Since he was a teenager, hype has surrounded Shabazz Muhammad. He was a superstar in high school, then a disappointment at UCLA, now he’s simply not playing in Minnesota. After sliding down draft boards in light of controversies about his age and attitude, the Minnesota Timberwolves seemed to score a good deal on draft day. They received Muhammad and Gorgui Dieng for Trey Burke, a point guard who has yet to play. While the Timberwolves have been slowly integrating Dieng into the rotation, Muhammad has yet to play outside of garbage time, and even then he hasn’t impressed. He has sat out the Timberwolves’ last two games with an ankle injury, but even before then, his frustration was evident.
For a team having major issues with depth, it’s surprising how slow Muhammad is being brought into the rotation. Fellow rookie small forward Robbie Hummel, who the Wolves selected in the second round in 2012, has been getting good minutes lately even starting against the Cleveland Cavaliers last week. That Cleveland game ended up being a blowout, and Muhammad played 10 minutes in the second half. In those 10 minutes, Muhammad shot four times and missed every time. He seemed to be forcing the issue, impatient with his slow start and anxious to start his NBA career in earnest.
It’s unclear if Muhammad is in Coach Rick Adelman’s doghouse for some reason or if Adelman simply thinks Muhammad’s fellow rookies are more ready to contribute to the team. It seems like Muhammad would have more to offer off the bench than Hummel and Dieng, who both project as future role players, but Adelman hasn’t seen it that way. Among this year’s first round picks who have played so far, only the Chicago Bulls’ Tony Snell has played fewer minutes. Among all rookies, Shabazz ranks 42nd in minutes played this year. This is certainly not the start to his career that Muhammad imagined.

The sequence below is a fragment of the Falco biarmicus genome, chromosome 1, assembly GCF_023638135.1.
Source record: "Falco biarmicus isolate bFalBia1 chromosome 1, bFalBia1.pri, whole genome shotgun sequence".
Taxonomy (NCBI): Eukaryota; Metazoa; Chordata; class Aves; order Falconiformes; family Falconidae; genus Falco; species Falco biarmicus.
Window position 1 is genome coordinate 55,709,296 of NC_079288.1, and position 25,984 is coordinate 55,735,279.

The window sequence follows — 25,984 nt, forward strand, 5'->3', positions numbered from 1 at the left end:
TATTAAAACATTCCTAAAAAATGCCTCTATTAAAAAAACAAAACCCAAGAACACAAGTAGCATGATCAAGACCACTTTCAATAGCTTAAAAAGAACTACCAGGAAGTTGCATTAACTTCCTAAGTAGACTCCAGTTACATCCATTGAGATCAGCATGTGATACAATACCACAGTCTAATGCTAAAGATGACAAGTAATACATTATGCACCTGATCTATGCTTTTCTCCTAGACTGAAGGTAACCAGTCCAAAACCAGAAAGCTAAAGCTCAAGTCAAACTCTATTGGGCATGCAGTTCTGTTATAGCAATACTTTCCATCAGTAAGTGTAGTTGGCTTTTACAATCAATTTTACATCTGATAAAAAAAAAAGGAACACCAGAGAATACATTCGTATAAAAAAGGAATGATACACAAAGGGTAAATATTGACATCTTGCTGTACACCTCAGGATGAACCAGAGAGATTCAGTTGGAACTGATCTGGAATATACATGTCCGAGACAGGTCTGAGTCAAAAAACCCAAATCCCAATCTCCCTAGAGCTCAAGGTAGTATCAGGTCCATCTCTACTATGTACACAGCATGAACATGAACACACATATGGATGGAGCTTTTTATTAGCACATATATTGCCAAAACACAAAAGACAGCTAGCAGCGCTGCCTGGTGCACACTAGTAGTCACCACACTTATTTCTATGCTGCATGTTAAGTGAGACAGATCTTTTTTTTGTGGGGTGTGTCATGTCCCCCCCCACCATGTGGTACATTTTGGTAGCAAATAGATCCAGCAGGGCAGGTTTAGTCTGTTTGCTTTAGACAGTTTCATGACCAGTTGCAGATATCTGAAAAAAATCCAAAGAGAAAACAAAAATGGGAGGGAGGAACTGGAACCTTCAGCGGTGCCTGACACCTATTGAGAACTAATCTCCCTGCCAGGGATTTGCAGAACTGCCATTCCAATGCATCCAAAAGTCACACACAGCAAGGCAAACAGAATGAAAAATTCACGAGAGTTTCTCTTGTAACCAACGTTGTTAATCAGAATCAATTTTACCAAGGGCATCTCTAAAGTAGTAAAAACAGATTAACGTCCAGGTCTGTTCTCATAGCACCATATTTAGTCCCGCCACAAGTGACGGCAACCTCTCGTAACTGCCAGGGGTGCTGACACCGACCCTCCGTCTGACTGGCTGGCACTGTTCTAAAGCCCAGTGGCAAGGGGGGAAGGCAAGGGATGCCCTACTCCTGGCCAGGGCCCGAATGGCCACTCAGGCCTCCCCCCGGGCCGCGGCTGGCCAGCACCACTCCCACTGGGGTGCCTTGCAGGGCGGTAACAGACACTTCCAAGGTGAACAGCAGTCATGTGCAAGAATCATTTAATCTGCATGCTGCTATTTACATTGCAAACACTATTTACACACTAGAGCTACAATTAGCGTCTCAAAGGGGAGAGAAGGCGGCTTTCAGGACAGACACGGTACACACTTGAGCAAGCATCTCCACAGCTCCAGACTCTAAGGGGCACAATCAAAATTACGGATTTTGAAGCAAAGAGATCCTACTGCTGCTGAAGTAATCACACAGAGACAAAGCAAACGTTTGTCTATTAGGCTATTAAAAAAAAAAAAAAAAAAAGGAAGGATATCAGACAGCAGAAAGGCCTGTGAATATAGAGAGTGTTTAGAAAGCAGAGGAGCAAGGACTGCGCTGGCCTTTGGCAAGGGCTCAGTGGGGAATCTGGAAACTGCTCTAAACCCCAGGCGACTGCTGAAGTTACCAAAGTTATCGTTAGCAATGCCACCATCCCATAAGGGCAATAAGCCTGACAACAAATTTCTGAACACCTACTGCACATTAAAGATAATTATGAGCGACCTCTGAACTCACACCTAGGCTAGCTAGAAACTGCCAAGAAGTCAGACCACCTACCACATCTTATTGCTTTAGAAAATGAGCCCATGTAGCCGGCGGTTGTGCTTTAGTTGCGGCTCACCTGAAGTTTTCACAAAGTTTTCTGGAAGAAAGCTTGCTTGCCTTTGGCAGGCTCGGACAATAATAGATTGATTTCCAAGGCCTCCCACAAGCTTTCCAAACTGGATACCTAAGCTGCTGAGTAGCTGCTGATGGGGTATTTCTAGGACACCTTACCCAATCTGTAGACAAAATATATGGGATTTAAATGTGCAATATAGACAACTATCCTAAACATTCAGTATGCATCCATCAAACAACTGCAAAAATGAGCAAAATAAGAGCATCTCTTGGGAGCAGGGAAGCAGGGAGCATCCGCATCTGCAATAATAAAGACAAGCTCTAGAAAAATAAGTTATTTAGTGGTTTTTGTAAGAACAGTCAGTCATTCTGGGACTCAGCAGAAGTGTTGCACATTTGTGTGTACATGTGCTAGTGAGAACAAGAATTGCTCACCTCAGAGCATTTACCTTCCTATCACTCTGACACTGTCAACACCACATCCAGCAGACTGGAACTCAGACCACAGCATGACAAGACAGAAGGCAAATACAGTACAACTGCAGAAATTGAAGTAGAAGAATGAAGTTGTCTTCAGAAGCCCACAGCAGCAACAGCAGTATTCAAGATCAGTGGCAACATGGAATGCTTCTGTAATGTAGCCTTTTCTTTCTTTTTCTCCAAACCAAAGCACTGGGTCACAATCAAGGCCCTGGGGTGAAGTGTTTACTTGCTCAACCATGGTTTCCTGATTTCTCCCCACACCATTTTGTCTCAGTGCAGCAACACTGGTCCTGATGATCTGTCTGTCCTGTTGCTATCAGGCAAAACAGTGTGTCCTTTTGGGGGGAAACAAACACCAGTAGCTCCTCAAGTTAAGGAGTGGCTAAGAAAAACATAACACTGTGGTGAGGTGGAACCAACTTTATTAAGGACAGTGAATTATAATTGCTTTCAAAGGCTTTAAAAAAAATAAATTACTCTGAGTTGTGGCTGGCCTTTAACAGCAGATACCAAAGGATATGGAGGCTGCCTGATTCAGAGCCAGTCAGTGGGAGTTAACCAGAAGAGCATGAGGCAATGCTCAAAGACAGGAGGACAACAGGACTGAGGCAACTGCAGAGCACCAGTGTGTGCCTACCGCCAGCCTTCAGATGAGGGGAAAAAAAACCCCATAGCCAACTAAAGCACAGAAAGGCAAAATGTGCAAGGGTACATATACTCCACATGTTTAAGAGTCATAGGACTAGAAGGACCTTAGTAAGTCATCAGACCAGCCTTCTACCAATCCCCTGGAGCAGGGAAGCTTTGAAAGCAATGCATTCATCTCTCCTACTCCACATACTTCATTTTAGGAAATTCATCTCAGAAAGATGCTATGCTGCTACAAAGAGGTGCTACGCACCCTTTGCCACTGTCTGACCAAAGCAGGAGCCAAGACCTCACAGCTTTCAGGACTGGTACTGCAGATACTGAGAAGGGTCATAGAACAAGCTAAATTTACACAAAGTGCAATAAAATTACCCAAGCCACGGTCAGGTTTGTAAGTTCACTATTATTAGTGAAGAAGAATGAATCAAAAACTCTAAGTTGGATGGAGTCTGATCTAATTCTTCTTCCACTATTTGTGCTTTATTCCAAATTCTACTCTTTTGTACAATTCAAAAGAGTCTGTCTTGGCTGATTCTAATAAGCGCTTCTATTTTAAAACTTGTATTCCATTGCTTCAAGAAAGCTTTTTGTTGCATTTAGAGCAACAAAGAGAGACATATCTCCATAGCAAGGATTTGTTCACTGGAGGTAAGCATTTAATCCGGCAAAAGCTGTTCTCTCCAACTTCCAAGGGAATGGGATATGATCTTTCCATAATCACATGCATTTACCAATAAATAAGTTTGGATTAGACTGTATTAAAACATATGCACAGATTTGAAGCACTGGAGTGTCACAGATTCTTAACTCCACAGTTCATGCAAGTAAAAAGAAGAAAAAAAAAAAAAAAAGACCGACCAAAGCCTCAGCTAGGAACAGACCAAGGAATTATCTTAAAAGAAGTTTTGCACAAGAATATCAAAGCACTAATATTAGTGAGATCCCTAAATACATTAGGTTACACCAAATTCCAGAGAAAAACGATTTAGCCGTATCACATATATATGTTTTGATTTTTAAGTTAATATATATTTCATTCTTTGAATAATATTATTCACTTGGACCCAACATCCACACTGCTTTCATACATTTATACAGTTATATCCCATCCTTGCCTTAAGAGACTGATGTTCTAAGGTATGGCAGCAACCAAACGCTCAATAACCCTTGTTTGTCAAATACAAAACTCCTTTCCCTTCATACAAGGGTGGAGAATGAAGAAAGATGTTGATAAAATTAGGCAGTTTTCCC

The Timberwolves can certainly use some instant offense off the bench, so Muhammad should get the opportunity to play more soon if he continues to be patient and play well in his limited chances. With Chase Budinger’s return lurking, though, Muhammad has to hope he gets playing time sooner rather than later, as the wing position will soon get a bit more crowded.